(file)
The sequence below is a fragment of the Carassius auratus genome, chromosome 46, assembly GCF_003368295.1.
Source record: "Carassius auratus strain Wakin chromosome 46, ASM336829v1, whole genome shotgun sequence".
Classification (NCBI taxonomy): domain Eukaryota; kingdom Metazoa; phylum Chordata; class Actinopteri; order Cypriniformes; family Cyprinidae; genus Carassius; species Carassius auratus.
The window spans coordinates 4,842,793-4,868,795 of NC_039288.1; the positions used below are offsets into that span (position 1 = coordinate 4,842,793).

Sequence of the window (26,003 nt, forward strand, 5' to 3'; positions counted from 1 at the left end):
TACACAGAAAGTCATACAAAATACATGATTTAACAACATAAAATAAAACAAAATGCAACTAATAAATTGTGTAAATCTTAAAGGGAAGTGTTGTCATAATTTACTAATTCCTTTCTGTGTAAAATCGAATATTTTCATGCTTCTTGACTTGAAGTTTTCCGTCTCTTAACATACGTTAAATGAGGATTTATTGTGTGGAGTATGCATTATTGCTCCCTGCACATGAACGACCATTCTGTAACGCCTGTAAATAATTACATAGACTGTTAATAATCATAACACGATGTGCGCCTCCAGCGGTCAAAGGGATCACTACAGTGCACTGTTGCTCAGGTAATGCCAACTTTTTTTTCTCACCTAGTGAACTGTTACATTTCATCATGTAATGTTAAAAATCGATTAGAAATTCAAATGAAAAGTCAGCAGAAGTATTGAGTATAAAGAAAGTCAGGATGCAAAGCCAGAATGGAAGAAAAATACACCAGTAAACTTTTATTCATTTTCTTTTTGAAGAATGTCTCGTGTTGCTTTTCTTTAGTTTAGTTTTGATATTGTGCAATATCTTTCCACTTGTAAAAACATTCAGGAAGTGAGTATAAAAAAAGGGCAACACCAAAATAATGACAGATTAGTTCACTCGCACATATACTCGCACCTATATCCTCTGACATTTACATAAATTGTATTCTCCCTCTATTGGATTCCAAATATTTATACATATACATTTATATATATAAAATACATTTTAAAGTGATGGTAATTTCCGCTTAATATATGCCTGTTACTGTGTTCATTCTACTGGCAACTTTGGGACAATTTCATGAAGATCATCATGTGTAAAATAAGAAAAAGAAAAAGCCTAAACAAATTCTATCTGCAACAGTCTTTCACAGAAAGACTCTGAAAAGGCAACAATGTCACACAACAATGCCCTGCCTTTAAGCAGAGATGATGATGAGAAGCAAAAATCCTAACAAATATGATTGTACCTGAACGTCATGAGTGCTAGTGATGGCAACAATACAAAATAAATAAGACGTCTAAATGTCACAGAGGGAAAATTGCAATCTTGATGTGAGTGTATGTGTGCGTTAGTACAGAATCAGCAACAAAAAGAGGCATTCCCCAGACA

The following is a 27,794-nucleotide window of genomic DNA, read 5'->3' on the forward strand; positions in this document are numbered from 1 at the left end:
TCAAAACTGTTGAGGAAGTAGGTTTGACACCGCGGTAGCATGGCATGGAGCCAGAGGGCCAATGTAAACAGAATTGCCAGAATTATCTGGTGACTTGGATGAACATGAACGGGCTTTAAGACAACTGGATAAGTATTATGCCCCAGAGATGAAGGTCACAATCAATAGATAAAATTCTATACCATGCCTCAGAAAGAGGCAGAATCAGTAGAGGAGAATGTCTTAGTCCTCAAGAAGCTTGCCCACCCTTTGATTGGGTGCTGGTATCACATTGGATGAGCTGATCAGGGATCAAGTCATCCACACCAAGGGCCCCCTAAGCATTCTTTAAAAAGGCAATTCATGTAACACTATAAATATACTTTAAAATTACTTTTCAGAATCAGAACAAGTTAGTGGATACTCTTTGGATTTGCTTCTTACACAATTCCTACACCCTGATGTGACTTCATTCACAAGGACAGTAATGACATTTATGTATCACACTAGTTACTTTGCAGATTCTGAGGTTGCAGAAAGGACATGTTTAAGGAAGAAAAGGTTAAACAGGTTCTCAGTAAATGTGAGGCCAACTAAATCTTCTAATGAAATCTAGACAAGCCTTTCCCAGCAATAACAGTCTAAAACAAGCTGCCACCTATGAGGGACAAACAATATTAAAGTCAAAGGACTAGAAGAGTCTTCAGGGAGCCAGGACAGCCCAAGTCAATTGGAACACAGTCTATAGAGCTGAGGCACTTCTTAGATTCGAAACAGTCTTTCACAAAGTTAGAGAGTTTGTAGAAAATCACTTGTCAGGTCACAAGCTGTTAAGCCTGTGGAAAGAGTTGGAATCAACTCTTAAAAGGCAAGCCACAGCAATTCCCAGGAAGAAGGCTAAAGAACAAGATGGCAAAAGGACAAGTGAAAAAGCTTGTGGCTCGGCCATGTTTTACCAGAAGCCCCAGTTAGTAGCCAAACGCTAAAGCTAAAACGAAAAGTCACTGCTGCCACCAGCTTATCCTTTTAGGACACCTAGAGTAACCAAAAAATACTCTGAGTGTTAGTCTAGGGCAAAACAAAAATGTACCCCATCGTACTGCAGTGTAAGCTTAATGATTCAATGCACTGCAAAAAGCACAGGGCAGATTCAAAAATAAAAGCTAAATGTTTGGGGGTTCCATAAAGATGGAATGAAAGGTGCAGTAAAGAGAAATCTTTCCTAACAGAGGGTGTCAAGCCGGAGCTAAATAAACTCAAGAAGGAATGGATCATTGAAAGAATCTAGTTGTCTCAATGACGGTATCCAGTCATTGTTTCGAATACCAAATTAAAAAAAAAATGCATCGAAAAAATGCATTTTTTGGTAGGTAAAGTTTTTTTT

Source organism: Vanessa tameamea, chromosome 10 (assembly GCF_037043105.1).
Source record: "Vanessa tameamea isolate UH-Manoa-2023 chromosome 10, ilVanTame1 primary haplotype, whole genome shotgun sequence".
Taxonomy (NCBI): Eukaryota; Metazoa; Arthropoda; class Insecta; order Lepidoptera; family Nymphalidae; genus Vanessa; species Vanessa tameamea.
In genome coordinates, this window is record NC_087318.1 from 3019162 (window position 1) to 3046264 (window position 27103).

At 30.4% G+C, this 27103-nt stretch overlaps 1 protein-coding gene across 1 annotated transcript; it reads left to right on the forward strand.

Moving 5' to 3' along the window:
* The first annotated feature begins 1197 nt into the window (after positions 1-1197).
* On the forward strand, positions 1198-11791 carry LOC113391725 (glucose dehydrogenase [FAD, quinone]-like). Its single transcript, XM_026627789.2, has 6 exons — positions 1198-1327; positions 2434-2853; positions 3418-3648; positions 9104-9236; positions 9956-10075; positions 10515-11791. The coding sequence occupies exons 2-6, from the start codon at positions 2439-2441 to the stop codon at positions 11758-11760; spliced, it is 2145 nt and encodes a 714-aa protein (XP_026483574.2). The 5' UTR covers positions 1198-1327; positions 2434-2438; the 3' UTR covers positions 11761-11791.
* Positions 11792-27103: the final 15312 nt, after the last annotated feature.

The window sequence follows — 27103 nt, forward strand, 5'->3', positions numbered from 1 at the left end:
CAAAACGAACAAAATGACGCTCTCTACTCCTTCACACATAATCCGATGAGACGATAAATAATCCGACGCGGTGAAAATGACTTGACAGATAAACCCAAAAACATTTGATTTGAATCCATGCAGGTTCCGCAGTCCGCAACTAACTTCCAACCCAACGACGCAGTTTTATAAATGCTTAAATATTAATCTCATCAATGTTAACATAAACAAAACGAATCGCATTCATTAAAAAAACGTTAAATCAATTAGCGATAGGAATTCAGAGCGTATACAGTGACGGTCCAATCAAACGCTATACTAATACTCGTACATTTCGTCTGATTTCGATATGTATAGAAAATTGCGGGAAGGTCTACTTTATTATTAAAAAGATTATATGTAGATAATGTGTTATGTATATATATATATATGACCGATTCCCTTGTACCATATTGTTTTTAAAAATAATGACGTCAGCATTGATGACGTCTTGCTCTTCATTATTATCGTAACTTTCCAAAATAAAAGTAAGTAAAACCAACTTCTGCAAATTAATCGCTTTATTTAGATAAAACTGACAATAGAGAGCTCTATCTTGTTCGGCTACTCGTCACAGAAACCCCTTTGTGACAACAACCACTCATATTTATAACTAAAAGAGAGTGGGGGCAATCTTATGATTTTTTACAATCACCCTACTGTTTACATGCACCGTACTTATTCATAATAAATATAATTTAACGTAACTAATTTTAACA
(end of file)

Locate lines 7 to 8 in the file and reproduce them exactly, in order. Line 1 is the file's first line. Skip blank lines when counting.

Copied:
The following is a 27,794-nucleotide window of genomic DNA, read 5'->3' on the forward strand; positions in this document are numbered from 1 at the left end:
TCAAAACTGTTGAGGAAGTAGGTTTGACACCGCGGTAGCATGGCATGGAGCCAGAGGGCCAATGTAAACAGAATTGCCAGAATTATCTGGTGACTTGGATGAACATGAACGGGCTTTAAGACAACTGGATAAGTATTATGCCCCAGAGATGAAGGTCACAATCAATAGATAAAATTCTATACCATGCCTCAGAAAGAGGCAGAATCAGTAGAGGAGAATGTCTTAGTCCTCAAGAAGCTTGCCCACCCTTTGATTGGGTGCTGGTATCACATTGGATGAGCTGATCAGGGATCAAGTCATCCACACCAAGGGCCCCCTAAGCATTCTTTAAAAAGGCAATTCATGTAACACTATAAATATACTTTAAAATTACTTTTCAGAATCAGAACAAGTTAGTGGATACTCTTTGGATTTGCTTCTTACACAATTCCTACACCCTGATGTGACTTCATTCACAAGGACAGTAATGACATTTATGTATCACACTAGTTACTTTGCAGATTCTGAGGTTGCAGAAAGGACATGTTTAAGGAAGAAAAGGTTAAACAGGTTCTCAGTAAATGTGAGGCCAACTAAATCTTCTAATGAAATCTAGACAAGCCTTTCCCAGCAATAACAGTCTAAAACAAGCTGCCACCTATGAGGGACAAACAATATTAAAGTCAAAGGACTAGAAGAGTCTTCAGGGAGCCAGGACAGCCCAAGTCAATTGGAACACAGTCTATAGAGCTGAGGCACTTCTTAGATTCGAAACAGTCTTTCACAAAGTTAGAGAGTTTGTAGAAAATCACTTGTCAGGTCACAAGCTGTTAAGCCTGTGGAAAGAGTTGGAATCAACTCTTAAAAGGCAAGCCACAGCAATTCCCAGGAAGAAGGCTAAAGAACAAGATGGCAAAAGGACAAGTGAAAAAGCTTGTGGCTCGGCCATGTTTTACCAGAAGCCCCAGTTAGTAGCCAAACGCTAAAGCTAAAACGAAAAGTCACTGCTGCCACCAGCTTATCCTTTTAGGACACCTAGAGTAACCAAAAAATACTCTGAGTGTTAGTCTAGGGCAAAACAAAAATGTACCCCATCGTACTGCAGTGTAAGCTTAATGATTCAATGCACTGCAAAAAGCACAGGGCAGATTCAAAAATAAAAGCTAAATGTTTGGGGGTTCCATAAAGATGGAATGAAAGGTGCAGTAAAGAGAAATCTTTCCTAACAGAGGGTGTCAAGCCGGAGCTAAATAAACTCAAGAAGGAATGGATCATTGAAAGAATCTAGTTGTCTCAATGACGGTATCCAGTCATTGTTTCGAATACCAAATTAAAAAAAAAATGCATCGAAAAAATGCATTTTTTGGTAGGTAAAGTTTTTTTT